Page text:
What began with a clarion call by the governor to reform state government by eliminating hundreds of boards and commissions, ended with a whimper when state lawmakers slinked out of town after passing a watered-down bill that axes a mere 18 advisory groups.
As for the rhetoric about reforming the rest of state government – lawmakers earn a failing grade.
Going into the 2009 legislative session, Gov. Chris Gregoire listed government reform as one of four top goals.
In her Jan. 14 inaugural speech before the House and Senate, Gregoire said, “The time has come to put our sacred cows out to pasture forever. One thing we have to do together is reform state government to bring it into the 21st century, and soon. At very basic levels, businesses are struggling to reform, to change the way they do business because they simply must to survive. Government must do the same. This is our chance to reform state government to make it a more nimble and relevant partner in a new state economy.”
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The governor pointed to a December report – the first real accounting – that listed 470 boards and commissions serving in largely advisory rolls across state government.
“Is there anybody in this chamber, or this state, who believes we need any more than half of 470 boards and commissions to serve the people of Washington? There are almost 60 involved with the Department of Social and Health Services alone,” Gregoire said, “And that’s not the only issue we face. For instance, we have three agencies managing natural resources, each with its own scientist standing in the same Washington stream. We need to reform, and we will.”
But the sacred cows survived the legislative session – pretty much unscathed.
A year ago, no one in state government kept a comprehensive list of advisory boards and commissions. Until the Joint Legislative Audit and Review Committee developed a list for its December report to the Legislature, no one could tell taxpayers precisely how many state boards and commissions exist.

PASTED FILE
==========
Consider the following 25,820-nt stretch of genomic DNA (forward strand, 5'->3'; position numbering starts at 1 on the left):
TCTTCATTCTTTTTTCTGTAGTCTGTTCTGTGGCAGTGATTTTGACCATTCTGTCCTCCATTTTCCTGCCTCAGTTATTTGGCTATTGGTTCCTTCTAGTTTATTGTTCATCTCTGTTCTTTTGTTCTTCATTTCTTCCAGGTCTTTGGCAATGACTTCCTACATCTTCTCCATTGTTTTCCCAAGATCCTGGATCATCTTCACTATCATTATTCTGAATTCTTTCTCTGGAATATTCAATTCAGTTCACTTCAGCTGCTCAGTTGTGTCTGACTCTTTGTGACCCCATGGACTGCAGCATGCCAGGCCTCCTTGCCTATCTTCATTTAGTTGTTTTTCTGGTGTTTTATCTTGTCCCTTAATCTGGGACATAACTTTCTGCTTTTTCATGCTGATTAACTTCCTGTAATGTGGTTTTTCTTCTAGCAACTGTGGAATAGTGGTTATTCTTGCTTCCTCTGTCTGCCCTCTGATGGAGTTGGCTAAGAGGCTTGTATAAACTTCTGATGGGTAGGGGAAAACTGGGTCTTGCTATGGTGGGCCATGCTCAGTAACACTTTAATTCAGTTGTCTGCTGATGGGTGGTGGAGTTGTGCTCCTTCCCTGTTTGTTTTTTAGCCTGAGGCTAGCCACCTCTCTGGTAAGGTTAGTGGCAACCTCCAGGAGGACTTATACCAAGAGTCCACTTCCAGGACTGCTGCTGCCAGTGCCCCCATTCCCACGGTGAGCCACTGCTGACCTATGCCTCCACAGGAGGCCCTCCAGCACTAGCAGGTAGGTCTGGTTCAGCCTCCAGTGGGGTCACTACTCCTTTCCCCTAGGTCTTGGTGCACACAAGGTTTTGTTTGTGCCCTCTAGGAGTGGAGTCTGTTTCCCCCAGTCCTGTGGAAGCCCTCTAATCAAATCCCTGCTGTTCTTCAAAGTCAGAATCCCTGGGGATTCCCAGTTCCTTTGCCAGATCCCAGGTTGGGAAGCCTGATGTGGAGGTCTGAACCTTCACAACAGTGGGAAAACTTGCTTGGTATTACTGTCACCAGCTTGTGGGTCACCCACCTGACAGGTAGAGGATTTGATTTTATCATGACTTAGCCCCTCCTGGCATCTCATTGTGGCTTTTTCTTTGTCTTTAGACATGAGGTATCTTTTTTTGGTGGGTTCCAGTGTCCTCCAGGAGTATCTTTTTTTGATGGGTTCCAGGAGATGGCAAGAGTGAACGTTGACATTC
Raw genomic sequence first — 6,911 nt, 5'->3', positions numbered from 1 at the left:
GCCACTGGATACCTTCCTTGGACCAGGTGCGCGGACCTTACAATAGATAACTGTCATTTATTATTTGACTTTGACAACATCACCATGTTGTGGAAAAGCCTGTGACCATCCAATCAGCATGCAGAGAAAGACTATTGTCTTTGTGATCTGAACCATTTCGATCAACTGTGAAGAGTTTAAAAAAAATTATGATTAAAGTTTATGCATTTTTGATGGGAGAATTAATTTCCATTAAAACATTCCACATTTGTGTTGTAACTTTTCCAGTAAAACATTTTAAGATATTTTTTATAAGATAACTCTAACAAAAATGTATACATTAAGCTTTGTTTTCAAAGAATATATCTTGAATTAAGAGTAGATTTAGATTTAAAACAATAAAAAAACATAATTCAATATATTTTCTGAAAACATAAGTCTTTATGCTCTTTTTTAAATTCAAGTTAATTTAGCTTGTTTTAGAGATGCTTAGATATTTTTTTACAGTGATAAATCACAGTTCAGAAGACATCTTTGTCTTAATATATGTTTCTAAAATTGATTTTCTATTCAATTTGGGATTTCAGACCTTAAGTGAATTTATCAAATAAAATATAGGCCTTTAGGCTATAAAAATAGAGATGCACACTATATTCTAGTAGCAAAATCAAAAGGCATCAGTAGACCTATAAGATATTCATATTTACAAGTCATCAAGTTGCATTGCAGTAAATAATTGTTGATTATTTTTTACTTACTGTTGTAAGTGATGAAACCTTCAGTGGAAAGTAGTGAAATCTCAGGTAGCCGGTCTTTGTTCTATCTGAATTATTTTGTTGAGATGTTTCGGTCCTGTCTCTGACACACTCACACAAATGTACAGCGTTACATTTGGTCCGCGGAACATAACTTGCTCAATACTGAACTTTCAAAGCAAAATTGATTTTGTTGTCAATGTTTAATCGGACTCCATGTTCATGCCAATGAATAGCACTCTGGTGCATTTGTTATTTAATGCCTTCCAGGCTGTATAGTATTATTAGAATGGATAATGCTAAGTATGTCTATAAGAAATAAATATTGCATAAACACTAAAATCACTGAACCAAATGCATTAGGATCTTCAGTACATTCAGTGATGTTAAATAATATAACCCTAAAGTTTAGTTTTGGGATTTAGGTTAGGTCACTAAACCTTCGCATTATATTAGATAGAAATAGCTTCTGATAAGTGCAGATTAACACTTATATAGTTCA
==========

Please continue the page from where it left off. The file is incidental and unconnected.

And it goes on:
Finally there was the list – 470 boards and commission.
The governor eliminated 55 with an executive order and asked lawmakers to ax another 100.
But every board and commission has a constituency and lawmakers got an earful every time they suggested getting rid of an advisory group. Rep. Sam Hunt, D-Olympia, conducted a five-hour public hearing on one bill to eliminate boards and commissions.
Before slipping out of town, lawmakers mustered enough votes to pass Senate Bill 5995 which got rid of a measly 18 boards and commissions. In separate bills, lawmakers merged two agricultural advisory commissions into one and combined the cemetery and funeral home boards into a single entity.
The grand legislative total, then, was a mere 20 boards and commissions eliminated.
What a weak and ineffective effort on the part of lawmakers.
“They didn’t go far enough,” said Robin Arnold-Williams, the governor’s policy adviser. “But it’s better than the zero we normally get.”
So if they failed so miserably on boards and commissions, surely lawmakers succeeded in their other efforts to reform state government – right?
The three agencies managing natural resources that the governor mentioned in her inaugural address still are intact. There is a study to look at possible merger, but it’s only a study, nothing definite.
And there’s another study to see whether the Lottery Commission, Gambling Commission, Liquor Control Board and Horse Racing Commission might be consolidated.
And taxpayers are going to pay to study what functions in the new Department of Commerce might be transferred to other agencies.
Study, study, study – but not much action.
Two agencies, the Department of Retirement Systems and the Health Care Authority are on a merger track and the Legislature did approve the closure of 25 Department of Licensing driver license offices.
A few small salmon programs have been put under one office and the fuel tax program was shifted from Licensing to Revenue.
But that’s a paltry list when compared with the rhetoric of substantive government reform. Apparently bringing state government into the 21st century will have to wait.
Is it any wonder that members of the public have so little trust and faith in their leaders?